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by W.A. SteerááPhD
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GSM phone signal analysis

After coming by some new information, my curiosity was aroused with regard to what exactly a digital GSM mobile phone transmits. This document summarises what I found out, and actually measured.

Background

Contemporary 'digital' mobile phones in Europe operate using the GSM (Global Systems Mobile) system. There are two frequency bands allocated to GSM mobile phones, one at 900MHz, and one at 1800MHz. GSM uses a combination of frequency division multiple access (FDMA) and time division multiple access (TDMA). What this means in reality is that within each band there are a hundred or so available carrier frequencies on 200kHz spacing (the FDMA bit), and each carrier is broken up into time-slots so as to support 8 separate conversations (the TDMA bit). Correspondingly, the handset transmission is pulsed with a duty cycle of 1:8; and the average power is one eighth of the peak power. Once a call is in progress, the phones are designed to reduce the radiofrequency (RF) output power to the minimum required for reliable communication - under optimum conditions, the power can be set as low as 20mW (one hundredth of full power). Battery consumption and radiation output of the handset is further reduced by using 'discontinuous transmission' (DTX); the phone transmits very much less data during pauses in the conversation.

Base station transmitHandset transmitPeak handset power
used in the UK primarily by
GSM900
935-960MHz
890-915MHz
2 watts
BT Cellnet and Vodafone
GSM1800 (PCN)
1805-1880MHz
1710-1785MHz
1 watt
Orange and One2one

The basic handset transmission consists of carrier bursts of 0.577ms duration, repeating every 4.615ms, giving a repetition rate of 216.7Hz. The data is encoded using a phase modulation scheme known as 'Gaussian Minimum Shift Keying' (GMSK) and a symbol duration of about 4Ás, which doesn't affect the carrier amplitude. Owing to the coding and control protocols, every 26th pulse is omitted during a conversation, leading to a component in the output modulation at 8.33Hertz.

Experimental

I rigged up a simple circuit (crystal-set type non-tuned diode demodulator) and recorded the signal amplitude using a standard PC soundcard line-in socket.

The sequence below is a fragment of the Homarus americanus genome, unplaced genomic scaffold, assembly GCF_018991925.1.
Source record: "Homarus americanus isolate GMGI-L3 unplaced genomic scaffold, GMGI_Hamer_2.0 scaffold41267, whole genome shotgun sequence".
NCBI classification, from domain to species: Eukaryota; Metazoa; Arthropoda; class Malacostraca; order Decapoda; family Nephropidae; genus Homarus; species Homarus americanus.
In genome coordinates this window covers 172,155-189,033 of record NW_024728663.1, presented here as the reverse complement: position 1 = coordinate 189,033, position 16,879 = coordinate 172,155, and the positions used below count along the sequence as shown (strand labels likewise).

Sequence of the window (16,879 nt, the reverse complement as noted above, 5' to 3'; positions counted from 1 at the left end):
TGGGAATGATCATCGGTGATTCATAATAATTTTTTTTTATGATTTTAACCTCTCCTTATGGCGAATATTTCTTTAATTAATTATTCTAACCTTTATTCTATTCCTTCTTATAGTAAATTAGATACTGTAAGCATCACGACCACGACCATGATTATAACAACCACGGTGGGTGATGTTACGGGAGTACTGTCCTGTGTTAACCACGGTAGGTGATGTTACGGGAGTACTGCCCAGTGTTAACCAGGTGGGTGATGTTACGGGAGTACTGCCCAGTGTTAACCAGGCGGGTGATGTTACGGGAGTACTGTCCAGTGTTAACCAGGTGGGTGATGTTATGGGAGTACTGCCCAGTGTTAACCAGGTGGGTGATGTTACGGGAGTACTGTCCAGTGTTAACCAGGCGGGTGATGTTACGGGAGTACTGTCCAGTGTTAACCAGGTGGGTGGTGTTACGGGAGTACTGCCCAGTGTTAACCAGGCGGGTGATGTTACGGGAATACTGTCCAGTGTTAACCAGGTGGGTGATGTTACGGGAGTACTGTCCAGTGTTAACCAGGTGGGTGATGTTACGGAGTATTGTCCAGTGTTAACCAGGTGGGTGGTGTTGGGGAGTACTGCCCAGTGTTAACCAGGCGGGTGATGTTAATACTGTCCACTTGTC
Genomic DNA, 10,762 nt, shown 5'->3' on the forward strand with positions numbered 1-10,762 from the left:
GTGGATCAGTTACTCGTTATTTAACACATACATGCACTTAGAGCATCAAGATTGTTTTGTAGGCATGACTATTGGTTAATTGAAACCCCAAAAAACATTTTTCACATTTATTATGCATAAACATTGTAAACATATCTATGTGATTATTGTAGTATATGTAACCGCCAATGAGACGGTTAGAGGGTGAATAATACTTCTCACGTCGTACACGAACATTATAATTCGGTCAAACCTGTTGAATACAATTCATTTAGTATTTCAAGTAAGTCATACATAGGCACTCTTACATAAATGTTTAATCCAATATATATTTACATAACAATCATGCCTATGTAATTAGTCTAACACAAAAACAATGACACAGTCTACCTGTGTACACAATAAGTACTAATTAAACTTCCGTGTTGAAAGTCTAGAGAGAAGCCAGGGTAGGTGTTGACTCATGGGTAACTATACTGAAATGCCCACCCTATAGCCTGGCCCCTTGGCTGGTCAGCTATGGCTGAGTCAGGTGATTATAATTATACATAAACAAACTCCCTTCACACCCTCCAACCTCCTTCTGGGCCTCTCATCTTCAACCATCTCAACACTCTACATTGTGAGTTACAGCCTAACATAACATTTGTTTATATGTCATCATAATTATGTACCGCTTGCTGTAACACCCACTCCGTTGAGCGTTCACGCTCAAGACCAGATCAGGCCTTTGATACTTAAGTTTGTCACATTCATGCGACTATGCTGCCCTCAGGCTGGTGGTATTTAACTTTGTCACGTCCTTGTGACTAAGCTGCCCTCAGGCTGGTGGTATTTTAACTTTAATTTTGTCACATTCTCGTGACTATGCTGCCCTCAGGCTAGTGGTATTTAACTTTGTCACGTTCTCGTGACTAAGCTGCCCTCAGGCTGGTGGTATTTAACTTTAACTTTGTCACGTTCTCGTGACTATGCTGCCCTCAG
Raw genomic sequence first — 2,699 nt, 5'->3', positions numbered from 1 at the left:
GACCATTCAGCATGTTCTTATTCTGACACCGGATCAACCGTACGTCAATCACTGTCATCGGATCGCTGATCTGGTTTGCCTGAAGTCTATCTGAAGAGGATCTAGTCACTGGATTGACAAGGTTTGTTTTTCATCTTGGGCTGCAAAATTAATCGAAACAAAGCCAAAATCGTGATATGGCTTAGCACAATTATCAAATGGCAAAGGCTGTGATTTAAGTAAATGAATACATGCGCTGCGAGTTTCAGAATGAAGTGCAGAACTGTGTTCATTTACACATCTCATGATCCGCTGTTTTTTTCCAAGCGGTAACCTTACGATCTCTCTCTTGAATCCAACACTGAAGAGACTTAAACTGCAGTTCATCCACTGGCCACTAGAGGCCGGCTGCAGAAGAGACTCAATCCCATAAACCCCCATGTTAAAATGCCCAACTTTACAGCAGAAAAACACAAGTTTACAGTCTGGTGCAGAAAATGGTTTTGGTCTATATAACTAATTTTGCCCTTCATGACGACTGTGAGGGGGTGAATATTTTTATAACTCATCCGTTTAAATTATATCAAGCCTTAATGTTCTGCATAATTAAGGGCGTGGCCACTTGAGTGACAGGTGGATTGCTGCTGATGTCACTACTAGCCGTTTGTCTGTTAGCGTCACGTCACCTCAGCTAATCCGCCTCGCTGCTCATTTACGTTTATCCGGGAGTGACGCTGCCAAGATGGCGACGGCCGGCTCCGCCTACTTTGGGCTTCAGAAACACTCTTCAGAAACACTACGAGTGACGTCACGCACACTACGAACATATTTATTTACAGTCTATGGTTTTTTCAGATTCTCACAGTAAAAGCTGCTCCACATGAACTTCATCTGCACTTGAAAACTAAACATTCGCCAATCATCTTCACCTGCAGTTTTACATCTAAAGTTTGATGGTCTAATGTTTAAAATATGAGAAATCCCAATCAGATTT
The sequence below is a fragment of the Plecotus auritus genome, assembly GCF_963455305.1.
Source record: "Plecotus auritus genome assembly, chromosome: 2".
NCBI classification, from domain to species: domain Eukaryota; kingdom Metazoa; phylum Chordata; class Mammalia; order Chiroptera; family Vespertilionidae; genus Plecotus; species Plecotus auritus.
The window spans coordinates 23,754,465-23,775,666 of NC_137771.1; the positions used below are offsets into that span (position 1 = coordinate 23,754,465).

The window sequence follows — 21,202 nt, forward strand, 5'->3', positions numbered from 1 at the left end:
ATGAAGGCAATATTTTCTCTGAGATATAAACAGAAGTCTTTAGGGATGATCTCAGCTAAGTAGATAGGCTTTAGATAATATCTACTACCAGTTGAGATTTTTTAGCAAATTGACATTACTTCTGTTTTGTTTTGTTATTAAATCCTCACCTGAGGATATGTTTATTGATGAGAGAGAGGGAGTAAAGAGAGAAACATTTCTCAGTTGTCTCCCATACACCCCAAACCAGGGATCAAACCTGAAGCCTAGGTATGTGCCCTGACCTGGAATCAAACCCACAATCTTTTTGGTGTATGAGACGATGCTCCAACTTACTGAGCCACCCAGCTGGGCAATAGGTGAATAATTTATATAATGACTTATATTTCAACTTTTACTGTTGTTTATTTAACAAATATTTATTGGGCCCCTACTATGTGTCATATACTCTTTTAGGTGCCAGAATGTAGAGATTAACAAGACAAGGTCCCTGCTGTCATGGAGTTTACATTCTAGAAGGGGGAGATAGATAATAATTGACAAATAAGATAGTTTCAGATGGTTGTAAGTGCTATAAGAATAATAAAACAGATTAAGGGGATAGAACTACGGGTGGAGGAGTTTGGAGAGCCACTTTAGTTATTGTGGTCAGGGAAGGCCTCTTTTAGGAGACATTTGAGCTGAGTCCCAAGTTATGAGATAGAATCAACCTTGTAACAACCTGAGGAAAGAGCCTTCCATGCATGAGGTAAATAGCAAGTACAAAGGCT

The figure below represents the amplitude of the a GSM mobile phone (Vodafone) transmission on reception of an incoming call.

The interpretation of the call progress is my own, based on limited knowledge. Note how the transmitter power is reduced once the call has been set up and the conversation begins. Note also the 'gaps' during the silence in the conversation, where the transmitted signal returns to a 'holding' signal -- which looks superficially similar to the signal during ringing.

The slow and smooth variation in amplitude is caused by moving the phone relative to my receiver during the measurement, and is not significant!


This represents a section of the voice transmission, the timescale of the whole plot being a little over 1 second.


Expanding the timescale further, the detail of the pulse structure is revealed. The pulses come at 4.62ámillisecond intervals (approx. 217Hz frequency), each lasting 0.57ámilliseconds. This gives a mark:space ratio of 1:7, allowing up to eight calls to be time-multiplexed (TDMA) onto the same carrier frequency. Every 26th pulse is omitted, causing an 8.3Hz periodicity in the signal.

The plot below shows some detail of the effect of the discontinuous transmission.

Possible health issues

I'm trying to continue to 'sit on the fence', and not give an opinion on the possible health-implications of mobile phones. The general consensus of the scientific community and the relevant radiation- protection bodies is that there is no significant evidence of a health risk from mobile phones. Nevertheless, some people still claim to suffer headaches and other symptoms which they blame on their phone. Long term effects, of course, can only be observed after a long time. The official line is basically that they are safe, but some caution wouldn't go amiss. The emitted RF energy will be much reduced if you use the phone in a good signal area (eg line of sight to the base-station), whereas use in a poor signal area like inside a lift (elevator) or a tunnel will result in the phone using a much higher power.

You might want to consider the following points:

Further reading


Created: February 2001
Last modified: 23 March 2002

Source: http://www.techmind.org/gsm/

©2001 William Andrew Steer
andrew@techmind.org